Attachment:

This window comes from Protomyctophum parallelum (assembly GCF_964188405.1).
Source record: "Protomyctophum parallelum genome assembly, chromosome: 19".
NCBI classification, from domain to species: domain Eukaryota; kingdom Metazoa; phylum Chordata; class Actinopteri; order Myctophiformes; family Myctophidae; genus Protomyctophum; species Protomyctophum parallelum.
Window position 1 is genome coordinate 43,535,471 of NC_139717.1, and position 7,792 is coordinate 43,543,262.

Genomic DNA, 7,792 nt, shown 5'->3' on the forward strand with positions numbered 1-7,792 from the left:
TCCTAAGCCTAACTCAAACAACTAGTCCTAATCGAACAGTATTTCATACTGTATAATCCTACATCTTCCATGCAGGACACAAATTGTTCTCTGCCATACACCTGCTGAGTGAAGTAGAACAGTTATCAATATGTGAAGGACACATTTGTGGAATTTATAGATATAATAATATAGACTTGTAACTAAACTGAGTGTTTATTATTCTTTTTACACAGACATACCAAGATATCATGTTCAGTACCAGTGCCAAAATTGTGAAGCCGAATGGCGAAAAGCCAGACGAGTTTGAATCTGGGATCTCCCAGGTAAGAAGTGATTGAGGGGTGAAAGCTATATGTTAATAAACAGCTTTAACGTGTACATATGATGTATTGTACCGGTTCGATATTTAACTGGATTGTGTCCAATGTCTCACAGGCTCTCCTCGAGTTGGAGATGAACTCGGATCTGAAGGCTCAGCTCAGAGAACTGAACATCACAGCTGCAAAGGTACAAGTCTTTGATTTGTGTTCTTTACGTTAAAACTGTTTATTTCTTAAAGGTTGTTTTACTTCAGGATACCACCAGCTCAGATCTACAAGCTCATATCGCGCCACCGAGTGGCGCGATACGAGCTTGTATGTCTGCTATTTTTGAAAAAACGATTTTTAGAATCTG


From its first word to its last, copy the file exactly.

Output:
This window comes from Protomyctophum parallelum (assembly GCF_964188405.1).
Source record: "Protomyctophum parallelum genome assembly, chromosome: 19".
NCBI classification, from domain to species: domain Eukaryota; kingdom Metazoa; phylum Chordata; class Actinopteri; order Myctophiformes; family Myctophidae; genus Protomyctophum; species Protomyctophum parallelum.
Window position 1 is genome coordinate 43,535,471 of NC_139717.1, and position 7,792 is coordinate 43,543,262.

Genomic DNA, 7,792 nt, shown 5'->3' on the forward strand with positions numbered 1-7,792 from the left:
TCCTAAGCCTAACTCAAACAACTAGTCCTAATCGAACAGTATTTCATACTGTATAATCCTACATCTTCCATGCAGGACACAAATTGTTCTCTGCCATACACCTGCTGAGTGAAGTAGAACAGTTATCAATATGTGAAGGACACATTTGTGGAATTTATAGATATAATAATATAGACTTGTAACTAAACTGAGTGTTTATTATTCTTTTTACACAGACATACCAAGATATCATGTTCAGTACCAGTGCCAAAATTGTGAAGCCGAATGGCGAAAAGCCAGACGAGTTTGAATCTGGGATCTCCCAGGTAAGAAGTGATTGAGGGGTGAAAGCTATATGTTAATAAACAGCTTTAACGTGTACATATGATGTATTGTACCGGTTCGATATTTAACTGGATTGTGTCCAATGTCTCACAGGCTCTCCTCGAGTTGGAGATGAACTCGGATCTGAAGGCTCAGCTCAGAGAACTGAACATCACAGCTGCAAAGGTACAAGTCTTTGATTTGTGTTCTTTACGTTAAAACTGTTTATTTCTTAAAGGTTGTTTTACTTCAGGATACCACCAGCTCAGATCTACAAGCTCATATCGCGCCACCGAGTGGCGCGATACGAGCTTGTATGTCTGCTATTTTTGAAAAAACGATTTTTAGAATCTG